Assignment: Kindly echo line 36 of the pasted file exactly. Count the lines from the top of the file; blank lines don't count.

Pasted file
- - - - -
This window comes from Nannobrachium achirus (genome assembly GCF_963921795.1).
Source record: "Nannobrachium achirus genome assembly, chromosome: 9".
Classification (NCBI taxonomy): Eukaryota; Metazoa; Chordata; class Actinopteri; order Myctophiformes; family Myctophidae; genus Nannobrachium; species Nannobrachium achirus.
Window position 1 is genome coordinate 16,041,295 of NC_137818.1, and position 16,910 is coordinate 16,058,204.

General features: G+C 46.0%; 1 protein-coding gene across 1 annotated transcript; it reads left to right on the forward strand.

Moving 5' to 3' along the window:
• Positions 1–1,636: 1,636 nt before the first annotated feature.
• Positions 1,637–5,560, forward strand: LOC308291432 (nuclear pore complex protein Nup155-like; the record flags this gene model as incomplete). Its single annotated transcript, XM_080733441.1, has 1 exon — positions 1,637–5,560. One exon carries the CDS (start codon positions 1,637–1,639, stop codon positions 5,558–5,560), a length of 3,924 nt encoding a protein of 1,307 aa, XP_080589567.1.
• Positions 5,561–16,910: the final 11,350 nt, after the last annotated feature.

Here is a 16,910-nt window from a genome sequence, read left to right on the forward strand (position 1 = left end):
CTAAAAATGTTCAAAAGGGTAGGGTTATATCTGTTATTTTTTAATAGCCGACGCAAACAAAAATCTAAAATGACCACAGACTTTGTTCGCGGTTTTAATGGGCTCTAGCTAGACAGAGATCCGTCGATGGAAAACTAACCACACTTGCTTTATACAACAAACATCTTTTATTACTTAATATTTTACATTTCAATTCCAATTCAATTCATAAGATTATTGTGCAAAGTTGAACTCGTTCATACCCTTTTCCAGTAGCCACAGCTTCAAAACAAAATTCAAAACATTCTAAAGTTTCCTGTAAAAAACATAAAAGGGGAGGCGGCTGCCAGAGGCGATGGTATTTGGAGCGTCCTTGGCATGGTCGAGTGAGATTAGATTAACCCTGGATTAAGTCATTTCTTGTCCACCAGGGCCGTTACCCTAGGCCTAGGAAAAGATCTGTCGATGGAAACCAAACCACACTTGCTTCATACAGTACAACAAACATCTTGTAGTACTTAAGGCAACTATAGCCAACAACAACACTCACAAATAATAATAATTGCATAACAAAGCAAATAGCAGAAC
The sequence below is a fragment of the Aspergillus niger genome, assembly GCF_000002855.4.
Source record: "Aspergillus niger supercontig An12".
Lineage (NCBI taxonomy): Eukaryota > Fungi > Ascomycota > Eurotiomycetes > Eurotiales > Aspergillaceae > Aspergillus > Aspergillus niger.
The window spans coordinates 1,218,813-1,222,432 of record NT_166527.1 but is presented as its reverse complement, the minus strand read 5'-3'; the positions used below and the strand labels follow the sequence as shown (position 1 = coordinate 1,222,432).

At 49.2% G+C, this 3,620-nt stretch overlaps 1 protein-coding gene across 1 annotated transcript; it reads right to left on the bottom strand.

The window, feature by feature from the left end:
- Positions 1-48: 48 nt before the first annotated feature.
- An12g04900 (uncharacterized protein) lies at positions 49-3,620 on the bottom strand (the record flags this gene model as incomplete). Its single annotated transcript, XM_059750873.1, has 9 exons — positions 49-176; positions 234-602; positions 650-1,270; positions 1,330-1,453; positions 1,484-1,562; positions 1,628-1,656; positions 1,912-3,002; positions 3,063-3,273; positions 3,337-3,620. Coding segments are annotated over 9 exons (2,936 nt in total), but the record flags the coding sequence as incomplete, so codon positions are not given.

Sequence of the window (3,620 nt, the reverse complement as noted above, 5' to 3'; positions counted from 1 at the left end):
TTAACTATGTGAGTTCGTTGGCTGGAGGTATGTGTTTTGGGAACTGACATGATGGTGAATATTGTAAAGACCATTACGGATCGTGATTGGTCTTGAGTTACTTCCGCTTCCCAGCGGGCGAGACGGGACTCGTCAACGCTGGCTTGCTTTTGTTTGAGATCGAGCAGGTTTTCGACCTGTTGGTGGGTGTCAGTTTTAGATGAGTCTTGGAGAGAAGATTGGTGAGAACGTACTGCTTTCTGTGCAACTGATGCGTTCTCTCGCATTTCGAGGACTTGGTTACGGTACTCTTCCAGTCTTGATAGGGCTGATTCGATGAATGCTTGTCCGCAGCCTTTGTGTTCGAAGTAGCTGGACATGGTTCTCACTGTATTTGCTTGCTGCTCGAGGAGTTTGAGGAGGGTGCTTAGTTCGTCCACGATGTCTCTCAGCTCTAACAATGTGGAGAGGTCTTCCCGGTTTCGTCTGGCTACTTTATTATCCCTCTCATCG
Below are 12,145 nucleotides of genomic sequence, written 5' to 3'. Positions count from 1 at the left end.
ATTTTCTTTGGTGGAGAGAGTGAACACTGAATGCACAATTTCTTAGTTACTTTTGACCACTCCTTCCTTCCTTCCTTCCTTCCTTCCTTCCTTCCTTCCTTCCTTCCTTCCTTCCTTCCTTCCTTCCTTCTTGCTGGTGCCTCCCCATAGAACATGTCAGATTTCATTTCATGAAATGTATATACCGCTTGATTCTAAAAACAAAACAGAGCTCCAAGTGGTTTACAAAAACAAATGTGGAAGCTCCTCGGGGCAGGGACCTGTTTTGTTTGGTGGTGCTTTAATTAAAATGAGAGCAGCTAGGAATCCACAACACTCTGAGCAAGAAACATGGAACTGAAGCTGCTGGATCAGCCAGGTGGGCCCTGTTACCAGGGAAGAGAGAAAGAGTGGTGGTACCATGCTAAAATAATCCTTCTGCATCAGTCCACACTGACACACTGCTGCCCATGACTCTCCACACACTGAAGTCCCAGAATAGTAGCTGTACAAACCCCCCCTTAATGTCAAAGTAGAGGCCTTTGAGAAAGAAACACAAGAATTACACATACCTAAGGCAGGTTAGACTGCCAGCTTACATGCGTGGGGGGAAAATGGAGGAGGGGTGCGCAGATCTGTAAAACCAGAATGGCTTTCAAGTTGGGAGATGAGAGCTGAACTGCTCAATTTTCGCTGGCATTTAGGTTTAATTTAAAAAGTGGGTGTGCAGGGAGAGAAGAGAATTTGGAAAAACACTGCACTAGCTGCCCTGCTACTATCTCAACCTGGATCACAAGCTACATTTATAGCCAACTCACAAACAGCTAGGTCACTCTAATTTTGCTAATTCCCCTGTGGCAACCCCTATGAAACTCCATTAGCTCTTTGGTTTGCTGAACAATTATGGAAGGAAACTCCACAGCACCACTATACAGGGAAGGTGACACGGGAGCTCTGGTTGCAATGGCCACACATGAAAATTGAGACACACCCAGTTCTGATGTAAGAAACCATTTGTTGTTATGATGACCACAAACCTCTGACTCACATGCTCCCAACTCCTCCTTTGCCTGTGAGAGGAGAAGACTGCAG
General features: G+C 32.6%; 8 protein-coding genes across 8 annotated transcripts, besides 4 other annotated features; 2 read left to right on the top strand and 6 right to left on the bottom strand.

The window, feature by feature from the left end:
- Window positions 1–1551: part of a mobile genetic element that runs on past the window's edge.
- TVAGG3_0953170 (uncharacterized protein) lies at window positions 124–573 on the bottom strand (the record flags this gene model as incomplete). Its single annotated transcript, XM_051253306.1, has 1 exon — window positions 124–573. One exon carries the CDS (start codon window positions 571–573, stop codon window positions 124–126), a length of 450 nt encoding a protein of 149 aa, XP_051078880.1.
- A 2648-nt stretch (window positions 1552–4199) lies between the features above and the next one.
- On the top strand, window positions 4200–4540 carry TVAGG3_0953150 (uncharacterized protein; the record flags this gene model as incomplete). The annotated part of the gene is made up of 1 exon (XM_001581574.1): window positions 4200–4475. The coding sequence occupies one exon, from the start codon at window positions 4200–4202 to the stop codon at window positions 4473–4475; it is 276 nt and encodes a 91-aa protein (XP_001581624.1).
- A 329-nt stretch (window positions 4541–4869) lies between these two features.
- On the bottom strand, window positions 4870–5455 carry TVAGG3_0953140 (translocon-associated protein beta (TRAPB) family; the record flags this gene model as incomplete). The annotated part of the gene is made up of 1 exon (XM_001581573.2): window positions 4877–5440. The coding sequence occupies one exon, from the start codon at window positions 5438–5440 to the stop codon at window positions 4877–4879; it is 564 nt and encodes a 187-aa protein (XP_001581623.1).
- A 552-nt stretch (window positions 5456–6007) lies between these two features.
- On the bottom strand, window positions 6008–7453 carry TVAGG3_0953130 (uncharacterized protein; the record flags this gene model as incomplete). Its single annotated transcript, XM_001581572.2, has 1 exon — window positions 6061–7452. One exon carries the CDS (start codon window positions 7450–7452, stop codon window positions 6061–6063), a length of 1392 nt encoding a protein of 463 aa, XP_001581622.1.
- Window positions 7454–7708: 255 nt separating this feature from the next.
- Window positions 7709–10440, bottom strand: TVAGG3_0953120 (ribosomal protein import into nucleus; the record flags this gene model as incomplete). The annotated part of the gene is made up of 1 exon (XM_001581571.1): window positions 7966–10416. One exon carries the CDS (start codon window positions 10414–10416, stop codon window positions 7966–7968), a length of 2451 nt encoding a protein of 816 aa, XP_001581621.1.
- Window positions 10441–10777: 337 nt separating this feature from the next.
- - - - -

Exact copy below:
- Window positions 10441–10777: 337 nt separating this feature from the next.